For many Tibetan Mastiff breeders, owners and fanciers, there is simply no other breed that captures the beauty, nobility or the magic of the Tibetan Mastiff breed. But the Tibetan Mastiff breed is NOT for everyone so please ensure that you thoroughly investigate the true character and requirements of the breed. Acquiring a Tibetan Mastiff is a lifetime commitment so it is important that you prepare yourself before making the huge decision to welcome one of these magnificent dogs into your home. While there are too many aspects of the Tibetan Mastiff to explore in any document, the following is a quick guide to help you determine whether the Tibetan Mastiff might be the right dog for you, your family and your lifestyle.
The Tibetan Mastiff is a primitive guardian breed. The powerful Tibetan Mastiff is a naturally protective and territorial dog. This means he will guard your property (house, yard, car, other pets, etc.) and your person. It also means that he will be typically suspicious and reserved with new people and situations, so take extra care when introducing new people to your Mastiff.
The Tibetan Mastiff is a highly independent and intelligent breed. Mastiffs exhibit an extremely independent, stubborn nature and a wondrous depth of intelligence and character. He does not tend to show any of the attributes of the more obedient/trainable breeds that can be taught to perform simple or complex routines. Leash training is a must. While other more domesticated, people-pleasing breeds may enjoy fetching games, the primitive Tibetan Mastiff focuses on his working abilities which include guarding his territory, alerting perceived dangers through persistent barking, patrolling and basic territorial/dominant behavior. This breed has been bred for thousands of years to behave this way, so it is not only unwise to think that you will change this, but would be frustrating as well.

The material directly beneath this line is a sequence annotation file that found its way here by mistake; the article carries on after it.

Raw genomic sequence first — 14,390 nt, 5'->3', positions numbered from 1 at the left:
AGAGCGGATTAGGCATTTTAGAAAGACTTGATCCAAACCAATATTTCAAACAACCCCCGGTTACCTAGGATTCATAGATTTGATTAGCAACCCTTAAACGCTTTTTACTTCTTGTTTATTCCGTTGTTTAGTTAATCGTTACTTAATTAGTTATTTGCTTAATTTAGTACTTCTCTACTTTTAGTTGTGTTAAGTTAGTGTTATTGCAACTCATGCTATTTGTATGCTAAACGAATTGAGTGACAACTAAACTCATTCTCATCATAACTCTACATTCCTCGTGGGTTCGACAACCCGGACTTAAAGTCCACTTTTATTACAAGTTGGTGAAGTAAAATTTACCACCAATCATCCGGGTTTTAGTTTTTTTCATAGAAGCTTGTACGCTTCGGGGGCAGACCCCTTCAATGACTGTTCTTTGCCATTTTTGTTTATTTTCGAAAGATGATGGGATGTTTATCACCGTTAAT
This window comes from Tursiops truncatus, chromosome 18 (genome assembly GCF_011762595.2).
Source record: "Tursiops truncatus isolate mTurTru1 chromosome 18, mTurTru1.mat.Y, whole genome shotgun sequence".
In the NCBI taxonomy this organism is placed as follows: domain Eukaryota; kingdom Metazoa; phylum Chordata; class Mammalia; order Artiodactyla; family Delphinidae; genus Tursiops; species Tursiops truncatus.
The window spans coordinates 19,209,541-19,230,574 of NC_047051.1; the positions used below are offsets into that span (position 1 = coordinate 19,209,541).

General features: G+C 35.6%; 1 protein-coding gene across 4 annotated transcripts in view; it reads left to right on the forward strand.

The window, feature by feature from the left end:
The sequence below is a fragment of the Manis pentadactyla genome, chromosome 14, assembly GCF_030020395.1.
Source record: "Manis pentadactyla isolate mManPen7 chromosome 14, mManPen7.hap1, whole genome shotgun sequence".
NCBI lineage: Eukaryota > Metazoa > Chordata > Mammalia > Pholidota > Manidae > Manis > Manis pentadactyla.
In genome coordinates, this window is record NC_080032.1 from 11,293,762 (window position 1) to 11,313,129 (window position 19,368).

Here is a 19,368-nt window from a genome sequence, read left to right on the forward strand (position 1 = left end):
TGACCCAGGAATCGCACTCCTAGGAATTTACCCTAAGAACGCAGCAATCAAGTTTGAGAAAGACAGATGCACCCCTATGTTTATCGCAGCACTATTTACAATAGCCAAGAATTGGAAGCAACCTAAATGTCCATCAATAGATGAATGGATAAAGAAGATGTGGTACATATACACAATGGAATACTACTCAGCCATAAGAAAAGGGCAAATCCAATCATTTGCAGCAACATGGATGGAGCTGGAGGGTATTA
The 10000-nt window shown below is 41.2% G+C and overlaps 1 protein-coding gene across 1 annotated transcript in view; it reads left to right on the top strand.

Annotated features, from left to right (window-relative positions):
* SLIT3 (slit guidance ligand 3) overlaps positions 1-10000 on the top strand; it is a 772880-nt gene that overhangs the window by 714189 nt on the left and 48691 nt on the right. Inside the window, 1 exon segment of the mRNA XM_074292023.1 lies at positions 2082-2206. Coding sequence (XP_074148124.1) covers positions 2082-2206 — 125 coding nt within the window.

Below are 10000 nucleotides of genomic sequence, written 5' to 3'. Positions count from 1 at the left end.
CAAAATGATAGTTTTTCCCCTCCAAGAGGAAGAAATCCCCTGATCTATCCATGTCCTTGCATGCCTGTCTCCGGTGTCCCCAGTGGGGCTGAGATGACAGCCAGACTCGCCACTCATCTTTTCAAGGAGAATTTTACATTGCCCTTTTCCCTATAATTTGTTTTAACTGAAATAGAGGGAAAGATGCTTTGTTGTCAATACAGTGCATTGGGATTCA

The Tibetan Mastiff requires an interactive relationship with his owner. Committed and interactive owners are required to teach boundaries and guide the dog through the steps of basic dog manners. The Tibetan Mastiff is considered to be a challenging breed to care for and lifelong training requires dedicated work. Respect and patience are the essential keys to being successful with this breed.
The Tibetan Mastiff needs socialization. Because his guarding tendencies are instinctual the Tibetan Mastiff needs a great deal of socialization. He needs to be introduced to many people, places and different situations right from early puppy-hood and well into the first two years of his life. Appropriate socialization leads to confident, well-adjusted and reliable dogs. This may not seem that important while you are enjoying him as an adorable pup, but once he begins to get some age, it will be impossible to train him, as he can be very stubborn.